Analysis and Conclusion
Everything about the process in trying to date the Longyou Caves is contradictory and confusing. Logically, historians date the Longyou Cave Complex to the 1st century BC (during the Western Han Dynasty). Yet those who focus on the carvings and the artistic style employed, connect them to a much older time period (3400–2250 BC). The presence of the female Buddhist icon Guan Yin would suggest the caves are newer. Buddhism was first recorded during the Eastern Han Dynasty during the 1st Century AD, but, the female form didn’t appear in China until the 12th Century AD. Some say that the Buddhism was actually in China during the 1st Century BC, but not yet firmly rooted across the nation.
There were no artifacts found that might assist scientists in dating the site, nor does it appear that the Longyou Caves were ever inhabited. Some have said the complex was a tomb for royalty or an underground bunker for the wealthy. No evidence supports either of these theories, especially since none of the grottoes are connected. Additionally, the lack of specialized rooms makes either of those seem possible. If troops were stationed underground, we’d expect to see sleeping areas, cooking areas with ventilation, and fewer artistic carvings.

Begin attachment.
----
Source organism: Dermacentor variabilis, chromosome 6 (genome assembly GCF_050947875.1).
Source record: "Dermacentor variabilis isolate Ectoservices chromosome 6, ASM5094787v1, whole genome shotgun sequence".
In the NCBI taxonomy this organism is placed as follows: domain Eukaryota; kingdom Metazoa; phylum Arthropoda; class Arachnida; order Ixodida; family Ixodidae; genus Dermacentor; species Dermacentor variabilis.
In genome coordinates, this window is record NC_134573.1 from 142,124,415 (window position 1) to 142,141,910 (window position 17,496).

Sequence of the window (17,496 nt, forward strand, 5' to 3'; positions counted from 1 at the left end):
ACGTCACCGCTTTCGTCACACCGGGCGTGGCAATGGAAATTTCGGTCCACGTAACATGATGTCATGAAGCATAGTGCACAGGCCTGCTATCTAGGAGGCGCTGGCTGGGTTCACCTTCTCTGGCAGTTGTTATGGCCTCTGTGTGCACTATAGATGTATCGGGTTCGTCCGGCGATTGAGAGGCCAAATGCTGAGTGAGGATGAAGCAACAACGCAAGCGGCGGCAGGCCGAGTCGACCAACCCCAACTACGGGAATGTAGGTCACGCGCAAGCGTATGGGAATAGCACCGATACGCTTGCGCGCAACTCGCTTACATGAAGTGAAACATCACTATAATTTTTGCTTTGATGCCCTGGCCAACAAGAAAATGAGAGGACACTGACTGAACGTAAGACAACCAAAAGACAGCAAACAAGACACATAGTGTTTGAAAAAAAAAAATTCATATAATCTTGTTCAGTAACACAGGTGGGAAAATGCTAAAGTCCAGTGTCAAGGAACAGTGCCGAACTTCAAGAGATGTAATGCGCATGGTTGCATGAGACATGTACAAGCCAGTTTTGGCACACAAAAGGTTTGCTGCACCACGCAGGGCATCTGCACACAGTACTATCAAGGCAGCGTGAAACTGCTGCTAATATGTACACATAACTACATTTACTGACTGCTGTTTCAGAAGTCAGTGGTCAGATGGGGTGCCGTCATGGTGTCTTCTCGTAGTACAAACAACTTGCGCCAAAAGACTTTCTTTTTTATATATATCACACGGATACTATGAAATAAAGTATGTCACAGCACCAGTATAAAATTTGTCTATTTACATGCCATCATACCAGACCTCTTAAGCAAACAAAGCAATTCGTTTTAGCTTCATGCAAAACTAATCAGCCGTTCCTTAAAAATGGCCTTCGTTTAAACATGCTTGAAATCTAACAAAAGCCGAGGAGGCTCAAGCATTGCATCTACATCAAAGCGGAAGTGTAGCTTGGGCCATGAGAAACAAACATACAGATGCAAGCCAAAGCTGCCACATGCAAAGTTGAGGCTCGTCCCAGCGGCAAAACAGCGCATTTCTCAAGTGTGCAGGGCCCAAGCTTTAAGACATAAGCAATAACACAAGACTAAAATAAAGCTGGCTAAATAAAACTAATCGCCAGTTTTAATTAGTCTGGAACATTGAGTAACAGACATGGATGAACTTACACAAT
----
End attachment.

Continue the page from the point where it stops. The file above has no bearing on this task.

The lack of records is probably the most difficult portion of this narrative to comprehend. The Chinese were meticulous record keepers and something of this size would be noted somewhere. A nearby temple was built int he 7th Century AD and the caves are never mentioned in any of the records – almost like they didn’t exist.
It’s very likely that the reason for the caves being built will never be known. They will however continue to amaze and impress visitors to the region with both their grandiosity and size. How they managed to survive thousands of years without prior discovery, damage, or mention in the records will likely keep scientists and historians busy for years to come.